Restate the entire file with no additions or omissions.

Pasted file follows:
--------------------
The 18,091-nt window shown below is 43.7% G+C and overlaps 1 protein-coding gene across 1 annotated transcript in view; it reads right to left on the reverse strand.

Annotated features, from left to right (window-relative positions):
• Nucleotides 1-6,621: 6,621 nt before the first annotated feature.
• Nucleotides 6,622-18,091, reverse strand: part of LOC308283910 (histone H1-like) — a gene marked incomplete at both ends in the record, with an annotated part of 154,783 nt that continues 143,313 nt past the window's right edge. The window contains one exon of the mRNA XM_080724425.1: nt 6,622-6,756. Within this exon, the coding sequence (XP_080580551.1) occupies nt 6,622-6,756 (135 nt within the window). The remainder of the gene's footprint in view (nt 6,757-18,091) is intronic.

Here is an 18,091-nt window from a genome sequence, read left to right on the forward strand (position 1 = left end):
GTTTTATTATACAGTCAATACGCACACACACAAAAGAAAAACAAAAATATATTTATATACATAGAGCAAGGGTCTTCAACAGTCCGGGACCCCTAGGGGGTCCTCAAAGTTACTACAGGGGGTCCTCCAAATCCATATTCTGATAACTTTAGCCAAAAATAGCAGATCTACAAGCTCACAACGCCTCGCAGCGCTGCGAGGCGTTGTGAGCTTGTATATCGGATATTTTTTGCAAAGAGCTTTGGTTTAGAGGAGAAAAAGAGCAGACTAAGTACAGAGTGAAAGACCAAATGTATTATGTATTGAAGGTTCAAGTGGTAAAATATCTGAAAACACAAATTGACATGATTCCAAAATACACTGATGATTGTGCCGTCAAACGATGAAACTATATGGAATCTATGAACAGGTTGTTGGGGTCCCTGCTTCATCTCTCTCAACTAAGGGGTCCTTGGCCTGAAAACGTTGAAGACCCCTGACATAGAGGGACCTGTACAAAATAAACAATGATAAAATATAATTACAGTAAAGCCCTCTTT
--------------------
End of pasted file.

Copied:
The 18,091-nt window shown below is 43.7% G+C and overlaps 1 protein-coding gene across 1 annotated transcript in view; it reads right to left on the reverse strand.

Annotated features, from left to right (window-relative positions):
• Nucleotides 1-6,621: 6,621 nt before the first annotated feature.
• Nucleotides 6,622-18,091, reverse strand: part of LOC308283910 (histone H1-like) — a gene marked incomplete at both ends in the record, with an annotated part of 154,783 nt that continues 143,313 nt past the window's right edge. The window contains one exon of the mRNA XM_080724425.1: nt 6,622-6,756. Within this exon, the coding sequence (XP_080580551.1) occupies nt 6,622-6,756 (135 nt within the window). The remainder of the gene's footprint in view (nt 6,757-18,091) is intronic.

Here is an 18,091-nt window from a genome sequence, read left to right on the forward strand (position 1 = left end):
GTTTTATTATACAGTCAATACGCACACACACAAAAGAAAAACAAAAATATATTTATATACATAGAGCAAGGGTCTTCAACAGTCCGGGACCCCTAGGGGGTCCTCAAAGTTACTACAGGGGGTCCTCCAAATCCATATTCTGATAACTTTAGCCAAAAATAGCAGATCTACAAGCTCACAACGCCTCGCAGCGCTGCGAGGCGTTGTGAGCTTGTATATCGGATATTTTTTGCAAAGAGCTTTGGTTTAGAGGAGAAAAAGAGCAGACTAAGTACAGAGTGAAAGACCAAATGTATTATGTATTGAAGGTTCAAGTGGTAAAATATCTGAAAACACAAATTGACATGATTCCAAAATACACTGATGATTGTGCCGTCAAACGATGAAACTATATGGAATCTATGAACAGGTTGTTGGGGTCCCTGCTTCATCTCTCTCAACTAAGGGGTCCTTGGCCTGAAAACGTTGAAGACCCCTGACATAGAGGGACCTGTACAAAATAAACAATGATAAAATATAATTACAGTAAAGCCCTCTTT